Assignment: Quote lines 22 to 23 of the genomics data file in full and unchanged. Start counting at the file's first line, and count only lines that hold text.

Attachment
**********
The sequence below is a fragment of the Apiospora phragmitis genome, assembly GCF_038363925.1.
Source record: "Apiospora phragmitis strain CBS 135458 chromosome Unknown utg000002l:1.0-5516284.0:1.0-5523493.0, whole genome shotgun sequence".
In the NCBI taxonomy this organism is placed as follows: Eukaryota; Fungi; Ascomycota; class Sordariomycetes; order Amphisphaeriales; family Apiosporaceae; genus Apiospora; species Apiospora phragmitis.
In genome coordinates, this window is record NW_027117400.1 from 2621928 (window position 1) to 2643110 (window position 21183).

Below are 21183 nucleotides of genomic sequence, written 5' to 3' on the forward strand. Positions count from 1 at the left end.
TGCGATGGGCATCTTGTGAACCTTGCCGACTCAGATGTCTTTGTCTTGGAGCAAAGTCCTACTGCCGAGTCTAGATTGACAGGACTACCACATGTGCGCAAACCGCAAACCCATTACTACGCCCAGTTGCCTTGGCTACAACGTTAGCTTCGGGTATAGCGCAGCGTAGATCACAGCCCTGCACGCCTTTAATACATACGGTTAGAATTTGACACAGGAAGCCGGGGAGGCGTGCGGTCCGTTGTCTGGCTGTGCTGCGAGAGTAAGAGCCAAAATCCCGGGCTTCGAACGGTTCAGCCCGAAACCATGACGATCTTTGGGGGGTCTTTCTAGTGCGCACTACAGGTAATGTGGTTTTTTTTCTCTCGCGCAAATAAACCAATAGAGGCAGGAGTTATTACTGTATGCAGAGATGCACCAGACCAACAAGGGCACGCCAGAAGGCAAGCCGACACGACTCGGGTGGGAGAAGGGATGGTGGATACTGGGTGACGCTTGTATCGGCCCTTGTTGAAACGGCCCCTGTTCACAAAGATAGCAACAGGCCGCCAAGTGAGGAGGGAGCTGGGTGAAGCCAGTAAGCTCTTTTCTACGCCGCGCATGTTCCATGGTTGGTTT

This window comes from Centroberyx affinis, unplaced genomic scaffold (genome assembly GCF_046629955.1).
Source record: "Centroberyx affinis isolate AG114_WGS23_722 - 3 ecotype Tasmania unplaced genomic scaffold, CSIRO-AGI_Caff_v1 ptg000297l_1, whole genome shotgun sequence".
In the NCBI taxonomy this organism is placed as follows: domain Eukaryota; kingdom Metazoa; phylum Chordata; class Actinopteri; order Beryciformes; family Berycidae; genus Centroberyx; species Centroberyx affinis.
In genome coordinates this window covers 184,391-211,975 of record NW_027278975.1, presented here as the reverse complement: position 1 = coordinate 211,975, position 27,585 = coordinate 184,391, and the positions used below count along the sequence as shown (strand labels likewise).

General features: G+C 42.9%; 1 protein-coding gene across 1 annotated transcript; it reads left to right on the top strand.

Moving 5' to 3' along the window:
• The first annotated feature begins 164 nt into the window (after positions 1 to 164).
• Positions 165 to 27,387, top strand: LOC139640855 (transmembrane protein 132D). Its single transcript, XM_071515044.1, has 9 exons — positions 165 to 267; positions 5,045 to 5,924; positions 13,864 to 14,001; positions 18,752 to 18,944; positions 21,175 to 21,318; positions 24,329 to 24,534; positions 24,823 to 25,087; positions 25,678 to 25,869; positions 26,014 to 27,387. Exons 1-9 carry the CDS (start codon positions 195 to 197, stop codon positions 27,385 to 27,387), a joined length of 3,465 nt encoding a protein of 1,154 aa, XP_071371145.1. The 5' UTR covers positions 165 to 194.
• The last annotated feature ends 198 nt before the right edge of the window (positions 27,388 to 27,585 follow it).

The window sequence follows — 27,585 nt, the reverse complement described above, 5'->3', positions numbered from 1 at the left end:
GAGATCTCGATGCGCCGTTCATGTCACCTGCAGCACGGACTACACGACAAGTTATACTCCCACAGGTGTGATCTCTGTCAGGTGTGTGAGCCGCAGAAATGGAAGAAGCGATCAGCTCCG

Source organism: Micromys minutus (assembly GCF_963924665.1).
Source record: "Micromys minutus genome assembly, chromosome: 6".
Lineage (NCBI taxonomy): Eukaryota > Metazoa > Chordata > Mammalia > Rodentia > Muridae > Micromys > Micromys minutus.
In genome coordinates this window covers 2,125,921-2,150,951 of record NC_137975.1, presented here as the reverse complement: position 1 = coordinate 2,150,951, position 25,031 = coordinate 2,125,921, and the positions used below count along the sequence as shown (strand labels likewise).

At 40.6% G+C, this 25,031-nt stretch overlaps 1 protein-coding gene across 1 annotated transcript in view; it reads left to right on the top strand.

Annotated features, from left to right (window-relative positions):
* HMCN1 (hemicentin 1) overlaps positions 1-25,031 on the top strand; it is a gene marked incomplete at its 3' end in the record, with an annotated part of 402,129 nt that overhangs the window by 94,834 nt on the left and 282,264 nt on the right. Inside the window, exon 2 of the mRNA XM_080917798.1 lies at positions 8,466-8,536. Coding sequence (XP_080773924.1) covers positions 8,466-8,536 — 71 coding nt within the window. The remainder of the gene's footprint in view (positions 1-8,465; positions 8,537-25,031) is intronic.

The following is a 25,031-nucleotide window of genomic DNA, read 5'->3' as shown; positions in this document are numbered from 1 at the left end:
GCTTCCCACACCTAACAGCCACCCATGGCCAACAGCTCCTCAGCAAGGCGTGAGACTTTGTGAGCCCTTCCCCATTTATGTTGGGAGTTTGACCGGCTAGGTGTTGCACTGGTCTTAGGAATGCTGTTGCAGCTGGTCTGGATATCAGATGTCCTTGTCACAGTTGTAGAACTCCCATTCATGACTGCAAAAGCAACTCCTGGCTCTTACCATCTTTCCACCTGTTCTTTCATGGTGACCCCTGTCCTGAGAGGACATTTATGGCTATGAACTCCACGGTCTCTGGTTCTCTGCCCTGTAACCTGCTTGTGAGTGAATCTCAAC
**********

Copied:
At 40.6% G+C, this 25,031-nt stretch overlaps 1 protein-coding gene across 1 annotated transcript in view; it reads left to right on the top strand.

Annotated features, from left to right (window-relative positions):